Friday, May 18, 2007

Don't panic: Transplant victims alive and healthy




When I moved to South Texas, I dug up my cherished Zephranthes sp. lilies in my old garden in Central Texas and moved them to my new garden. I gave the lilies prestigious locations in the new garden. I expect the lilies to blow people's minds with their their frequent blooming habit and amazingly beautiful flowers. Instead, I noticed a rapid decline in the lilies' health. I suspected the salt content in the soil was the culprit. It could have been something else, but I wasn't prepared to fool around with potentially losing these garden gems. The solution I came up with was these metal tubs (pictured above). I punctured many holes in the bottom of the tubs for drainage, and I filled them up with good quality soil. As you can see, the lilies are quite healthy. Unfortunately, it is dry, dry in South Texas right now, so I don't have any blooms to show you right now. Next time they bloom, I will give an updated picture.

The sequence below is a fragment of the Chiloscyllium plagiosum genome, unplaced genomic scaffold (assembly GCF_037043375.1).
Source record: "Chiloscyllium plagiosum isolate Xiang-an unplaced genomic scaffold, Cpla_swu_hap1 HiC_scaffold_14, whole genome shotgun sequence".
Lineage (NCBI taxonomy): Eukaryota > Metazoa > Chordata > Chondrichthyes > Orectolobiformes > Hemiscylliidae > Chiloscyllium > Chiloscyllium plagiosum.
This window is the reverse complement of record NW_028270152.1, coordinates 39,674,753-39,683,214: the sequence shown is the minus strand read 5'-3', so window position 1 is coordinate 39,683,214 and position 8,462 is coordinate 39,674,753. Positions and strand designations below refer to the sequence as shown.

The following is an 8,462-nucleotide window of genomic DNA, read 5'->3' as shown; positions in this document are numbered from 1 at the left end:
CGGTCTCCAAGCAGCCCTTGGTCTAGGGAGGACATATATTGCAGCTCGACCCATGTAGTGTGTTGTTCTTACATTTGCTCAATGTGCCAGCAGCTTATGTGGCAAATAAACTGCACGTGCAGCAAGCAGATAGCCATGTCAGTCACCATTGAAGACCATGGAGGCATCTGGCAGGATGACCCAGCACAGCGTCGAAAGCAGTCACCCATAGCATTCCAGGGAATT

3 comments:

Annie in Austin said...

Hello Andrew,
I have quite a few Zephranthes 'La Buffarosea' brought along from my last house which are settling in well here. Mine like water, but they can't be fooled by irrigation and won't bloom unless there is real rain. I think they need moisture in combination with pressure changes, because even a small amount of rain with a storm brings out the flowers.

I hope you get both rain and lilies soon~

Annie at the Transplantable Rose

Wicked Gardener said...

I'm in the middle of a drought right now in Florida and all of irises I planted this year died. I'll have to try your idea. How do you tell the salt content the soil? Will you average soil tester tell you that information?

Andrew Keese said...

Hi Wicked Gardener,

Well, I think you can get a soil test done from your local agricultural extension office. They probably can tell you, in general, how salty the soils are around your area. One thing to look for is white crust developing along the top of the soil, especially after it rains. This is a tale-tell sign of high levels of salt in the soil. If you have high levels of salt, I'd be sparse with synthetic fertilizers and manure composts. Those both add more salt to the soil. You might try your irises in simple raised beds. Just mound up a good compost-soil mixture higher than the surrounding soil. That is a good way to keep the salt away from the roots. When you go out to the beach in South Texas, you see little if any vegetation on flats where there is a lot of soil, but you'll often see these mounds where the plantlife is quite diverse. That is nature's way of making raised beds to keep the salt content low.